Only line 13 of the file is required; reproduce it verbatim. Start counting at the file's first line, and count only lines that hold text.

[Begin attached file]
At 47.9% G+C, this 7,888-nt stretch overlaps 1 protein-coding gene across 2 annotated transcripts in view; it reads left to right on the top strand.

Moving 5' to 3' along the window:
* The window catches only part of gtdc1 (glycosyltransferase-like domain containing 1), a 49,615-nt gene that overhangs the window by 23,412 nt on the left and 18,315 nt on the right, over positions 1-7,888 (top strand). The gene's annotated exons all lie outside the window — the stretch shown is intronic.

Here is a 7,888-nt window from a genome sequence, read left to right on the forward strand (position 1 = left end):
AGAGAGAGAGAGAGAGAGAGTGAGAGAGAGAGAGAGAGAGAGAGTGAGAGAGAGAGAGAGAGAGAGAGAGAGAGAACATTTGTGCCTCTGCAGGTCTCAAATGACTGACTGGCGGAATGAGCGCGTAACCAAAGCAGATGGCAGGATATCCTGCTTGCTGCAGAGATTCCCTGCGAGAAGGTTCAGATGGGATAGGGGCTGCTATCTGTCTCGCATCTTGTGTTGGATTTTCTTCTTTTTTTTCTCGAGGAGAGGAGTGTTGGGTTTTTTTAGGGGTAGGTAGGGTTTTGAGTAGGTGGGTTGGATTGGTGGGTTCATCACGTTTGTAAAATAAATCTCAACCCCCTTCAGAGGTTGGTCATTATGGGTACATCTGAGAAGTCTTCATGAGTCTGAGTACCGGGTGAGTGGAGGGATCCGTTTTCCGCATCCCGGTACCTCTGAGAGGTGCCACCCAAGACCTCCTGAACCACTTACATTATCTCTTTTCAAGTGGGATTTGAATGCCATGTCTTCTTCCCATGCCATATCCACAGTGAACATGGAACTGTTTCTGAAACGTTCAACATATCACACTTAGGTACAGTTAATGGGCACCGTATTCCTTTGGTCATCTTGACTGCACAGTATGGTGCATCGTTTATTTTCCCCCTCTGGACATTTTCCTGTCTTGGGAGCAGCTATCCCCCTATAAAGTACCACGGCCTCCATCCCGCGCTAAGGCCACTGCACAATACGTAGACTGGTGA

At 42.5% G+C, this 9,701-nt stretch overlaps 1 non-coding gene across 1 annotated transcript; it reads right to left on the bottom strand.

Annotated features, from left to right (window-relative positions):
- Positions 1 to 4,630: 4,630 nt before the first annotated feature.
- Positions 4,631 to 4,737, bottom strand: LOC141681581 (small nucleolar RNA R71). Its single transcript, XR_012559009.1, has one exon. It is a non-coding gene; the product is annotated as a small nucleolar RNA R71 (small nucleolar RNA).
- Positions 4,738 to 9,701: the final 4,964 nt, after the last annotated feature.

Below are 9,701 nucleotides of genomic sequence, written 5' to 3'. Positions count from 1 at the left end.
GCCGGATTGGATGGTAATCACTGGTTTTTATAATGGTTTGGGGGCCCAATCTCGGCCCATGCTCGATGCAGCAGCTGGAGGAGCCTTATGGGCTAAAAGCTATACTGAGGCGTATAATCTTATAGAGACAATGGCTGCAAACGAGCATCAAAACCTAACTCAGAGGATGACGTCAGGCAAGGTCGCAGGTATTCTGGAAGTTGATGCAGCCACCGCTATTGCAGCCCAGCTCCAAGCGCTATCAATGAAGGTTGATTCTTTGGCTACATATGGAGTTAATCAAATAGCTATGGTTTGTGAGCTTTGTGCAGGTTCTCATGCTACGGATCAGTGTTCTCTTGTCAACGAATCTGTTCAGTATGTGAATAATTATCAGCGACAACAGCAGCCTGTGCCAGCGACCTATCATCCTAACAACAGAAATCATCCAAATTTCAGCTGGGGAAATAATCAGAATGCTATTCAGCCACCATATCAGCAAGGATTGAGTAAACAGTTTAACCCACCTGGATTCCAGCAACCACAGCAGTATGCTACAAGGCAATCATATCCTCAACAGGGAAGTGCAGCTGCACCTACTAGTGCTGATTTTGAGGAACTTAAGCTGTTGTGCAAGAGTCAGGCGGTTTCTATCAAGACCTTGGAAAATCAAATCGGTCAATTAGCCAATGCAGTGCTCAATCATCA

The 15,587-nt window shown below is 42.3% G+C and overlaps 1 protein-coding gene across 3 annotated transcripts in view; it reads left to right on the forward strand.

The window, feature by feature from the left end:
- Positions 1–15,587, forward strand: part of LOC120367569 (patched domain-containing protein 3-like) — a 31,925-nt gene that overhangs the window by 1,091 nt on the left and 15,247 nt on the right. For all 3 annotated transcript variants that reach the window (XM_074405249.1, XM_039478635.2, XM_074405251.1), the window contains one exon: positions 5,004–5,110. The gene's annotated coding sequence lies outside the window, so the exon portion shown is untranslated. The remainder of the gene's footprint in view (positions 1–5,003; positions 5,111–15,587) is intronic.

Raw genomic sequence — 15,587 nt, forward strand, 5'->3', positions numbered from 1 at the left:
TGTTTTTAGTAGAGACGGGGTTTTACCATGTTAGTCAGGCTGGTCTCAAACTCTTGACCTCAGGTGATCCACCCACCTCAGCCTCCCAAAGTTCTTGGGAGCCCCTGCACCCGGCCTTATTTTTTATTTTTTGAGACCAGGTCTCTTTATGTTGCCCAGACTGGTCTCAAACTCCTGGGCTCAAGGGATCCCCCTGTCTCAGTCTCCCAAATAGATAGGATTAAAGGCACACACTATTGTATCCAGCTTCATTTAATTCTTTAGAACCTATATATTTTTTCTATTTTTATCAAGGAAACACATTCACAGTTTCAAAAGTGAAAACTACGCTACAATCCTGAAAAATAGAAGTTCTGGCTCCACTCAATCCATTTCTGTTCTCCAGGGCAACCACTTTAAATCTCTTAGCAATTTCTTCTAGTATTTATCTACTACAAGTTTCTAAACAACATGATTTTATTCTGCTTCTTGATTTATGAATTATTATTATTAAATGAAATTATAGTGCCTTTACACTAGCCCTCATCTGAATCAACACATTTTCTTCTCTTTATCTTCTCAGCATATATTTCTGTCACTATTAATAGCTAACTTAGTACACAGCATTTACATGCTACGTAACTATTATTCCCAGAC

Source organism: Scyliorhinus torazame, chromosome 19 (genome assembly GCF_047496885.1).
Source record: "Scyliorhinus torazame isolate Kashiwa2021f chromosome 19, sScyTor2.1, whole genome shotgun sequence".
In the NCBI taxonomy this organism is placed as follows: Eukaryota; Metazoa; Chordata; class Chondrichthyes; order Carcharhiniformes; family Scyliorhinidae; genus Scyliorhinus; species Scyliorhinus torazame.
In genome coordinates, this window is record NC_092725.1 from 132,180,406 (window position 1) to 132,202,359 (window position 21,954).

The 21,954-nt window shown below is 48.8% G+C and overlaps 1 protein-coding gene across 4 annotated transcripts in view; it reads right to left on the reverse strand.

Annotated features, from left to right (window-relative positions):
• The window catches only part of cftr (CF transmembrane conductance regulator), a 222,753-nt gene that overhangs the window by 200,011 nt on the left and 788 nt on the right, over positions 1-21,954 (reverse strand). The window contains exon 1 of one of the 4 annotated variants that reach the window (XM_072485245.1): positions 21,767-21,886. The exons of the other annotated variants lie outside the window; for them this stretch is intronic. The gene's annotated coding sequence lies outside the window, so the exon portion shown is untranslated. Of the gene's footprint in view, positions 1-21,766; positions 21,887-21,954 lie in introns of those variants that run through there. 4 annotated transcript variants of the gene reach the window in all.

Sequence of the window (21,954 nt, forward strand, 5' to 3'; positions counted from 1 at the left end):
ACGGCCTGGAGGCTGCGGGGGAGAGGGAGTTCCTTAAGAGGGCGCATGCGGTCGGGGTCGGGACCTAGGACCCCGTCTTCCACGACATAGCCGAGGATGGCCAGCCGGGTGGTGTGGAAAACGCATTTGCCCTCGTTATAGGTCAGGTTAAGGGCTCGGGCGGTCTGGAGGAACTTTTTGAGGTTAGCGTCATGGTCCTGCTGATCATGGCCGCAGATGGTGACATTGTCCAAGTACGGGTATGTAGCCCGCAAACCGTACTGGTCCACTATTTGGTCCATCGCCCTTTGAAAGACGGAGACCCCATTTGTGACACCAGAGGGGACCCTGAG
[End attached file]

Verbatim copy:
The 15,587-nt window shown below is 42.3% G+C and overlaps 1 protein-coding gene across 3 annotated transcripts in view; it reads left to right on the forward strand.